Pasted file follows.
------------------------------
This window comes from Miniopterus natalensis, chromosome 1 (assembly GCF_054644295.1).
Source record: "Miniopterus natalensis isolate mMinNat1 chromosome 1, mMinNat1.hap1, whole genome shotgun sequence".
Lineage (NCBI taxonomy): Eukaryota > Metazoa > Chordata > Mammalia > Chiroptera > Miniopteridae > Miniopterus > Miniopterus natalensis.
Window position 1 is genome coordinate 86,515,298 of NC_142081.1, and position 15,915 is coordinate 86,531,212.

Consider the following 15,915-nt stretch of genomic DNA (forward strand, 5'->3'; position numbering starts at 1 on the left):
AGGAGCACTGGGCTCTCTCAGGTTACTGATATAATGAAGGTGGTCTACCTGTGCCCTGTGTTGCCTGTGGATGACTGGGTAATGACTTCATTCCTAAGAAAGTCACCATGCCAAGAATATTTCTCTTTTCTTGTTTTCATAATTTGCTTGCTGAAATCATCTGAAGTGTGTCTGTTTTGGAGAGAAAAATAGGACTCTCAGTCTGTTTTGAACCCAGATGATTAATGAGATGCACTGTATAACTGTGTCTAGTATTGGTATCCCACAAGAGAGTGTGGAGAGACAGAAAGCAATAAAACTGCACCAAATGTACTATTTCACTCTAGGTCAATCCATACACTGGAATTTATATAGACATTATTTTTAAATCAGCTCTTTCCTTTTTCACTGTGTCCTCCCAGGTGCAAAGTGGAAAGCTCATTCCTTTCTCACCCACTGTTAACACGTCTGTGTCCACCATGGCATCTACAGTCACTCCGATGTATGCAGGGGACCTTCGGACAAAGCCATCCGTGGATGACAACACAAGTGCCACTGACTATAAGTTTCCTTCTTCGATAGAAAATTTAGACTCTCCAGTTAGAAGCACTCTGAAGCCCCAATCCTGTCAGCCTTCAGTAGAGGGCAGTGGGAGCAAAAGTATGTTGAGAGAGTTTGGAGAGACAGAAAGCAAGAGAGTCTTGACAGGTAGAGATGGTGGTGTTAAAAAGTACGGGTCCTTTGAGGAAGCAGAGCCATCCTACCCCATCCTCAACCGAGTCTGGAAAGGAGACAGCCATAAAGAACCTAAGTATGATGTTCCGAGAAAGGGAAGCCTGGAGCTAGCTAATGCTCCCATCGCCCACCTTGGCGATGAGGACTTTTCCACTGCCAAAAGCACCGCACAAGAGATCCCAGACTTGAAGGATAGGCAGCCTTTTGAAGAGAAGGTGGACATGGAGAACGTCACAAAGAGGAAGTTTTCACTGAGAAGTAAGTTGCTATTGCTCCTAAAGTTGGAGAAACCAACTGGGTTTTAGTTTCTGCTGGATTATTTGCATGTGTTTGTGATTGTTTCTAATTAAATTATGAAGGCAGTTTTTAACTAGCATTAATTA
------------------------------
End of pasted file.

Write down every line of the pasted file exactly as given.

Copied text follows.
This window comes from Miniopterus natalensis, chromosome 1 (assembly GCF_054644295.1).
Source record: "Miniopterus natalensis isolate mMinNat1 chromosome 1, mMinNat1.hap1, whole genome shotgun sequence".
Lineage (NCBI taxonomy): Eukaryota > Metazoa > Chordata > Mammalia > Chiroptera > Miniopteridae > Miniopterus > Miniopterus natalensis.
Window position 1 is genome coordinate 86,515,298 of NC_142081.1, and position 15,915 is coordinate 86,531,212.

Consider the following 15,915-nt stretch of genomic DNA (forward strand, 5'->3'; position numbering starts at 1 on the left):
AGGAGCACTGGGCTCTCTCAGGTTACTGATATAATGAAGGTGGTCTACCTGTGCCCTGTGTTGCCTGTGGATGACTGGGTAATGACTTCATTCCTAAGAAAGTCACCATGCCAAGAATATTTCTCTTTTCTTGTTTTCATAATTTGCTTGCTGAAATCATCTGAAGTGTGTCTGTTTTGGAGAGAAAAATAGGACTCTCAGTCTGTTTTGAACCCAGATGATTAATGAGATGCACTGTATAACTGTGTCTAGTATTGGTATCCCACAAGAGAGTGTGGAGAGACAGAAAGCAATAAAACTGCACCAAATGTACTATTTCACTCTAGGTCAATCCATACACTGGAATTTATATAGACATTATTTTTAAATCAGCTCTTTCCTTTTTCACTGTGTCCTCCCAGGTGCAAAGTGGAAAGCTCATTCCTTTCTCACCCACTGTTAACACGTCTGTGTCCACCATGGCATCTACAGTCACTCCGATGTATGCAGGGGACCTTCGGACAAAGCCATCCGTGGATGACAACACAAGTGCCACTGACTATAAGTTTCCTTCTTCGATAGAAAATTTAGACTCTCCAGTTAGAAGCACTCTGAAGCCCCAATCCTGTCAGCCTTCAGTAGAGGGCAGTGGGAGCAAAAGTATGTTGAGAGAGTTTGGAGAGACAGAAAGCAAGAGAGTCTTGACAGGTAGAGATGGTGGTGTTAAAAAGTACGGGTCCTTTGAGGAAGCAGAGCCATCCTACCCCATCCTCAACCGAGTCTGGAAAGGAGACAGCCATAAAGAACCTAAGTATGATGTTCCGAGAAAGGGAAGCCTGGAGCTAGCTAATGCTCCCATCGCCCACCTTGGCGATGAGGACTTTTCCACTGCCAAAAGCACCGCACAAGAGATCCCAGACTTGAAGGATAGGCAGCCTTTTGAAGAGAAGGTGGACATGGAGAACGTCACAAAGAGGAAGTTTTCACTGAGAAGTAAGTTGCTATTGCTCCTAAAGTTGGAGAAACCAACTGGGTTTTAGTTTCTGCTGGATTATTTGCATGTGTTTGTGATTGTTTCTAATTAAATTATGAAGGCAGTTTTTAACTAGCATTAATTA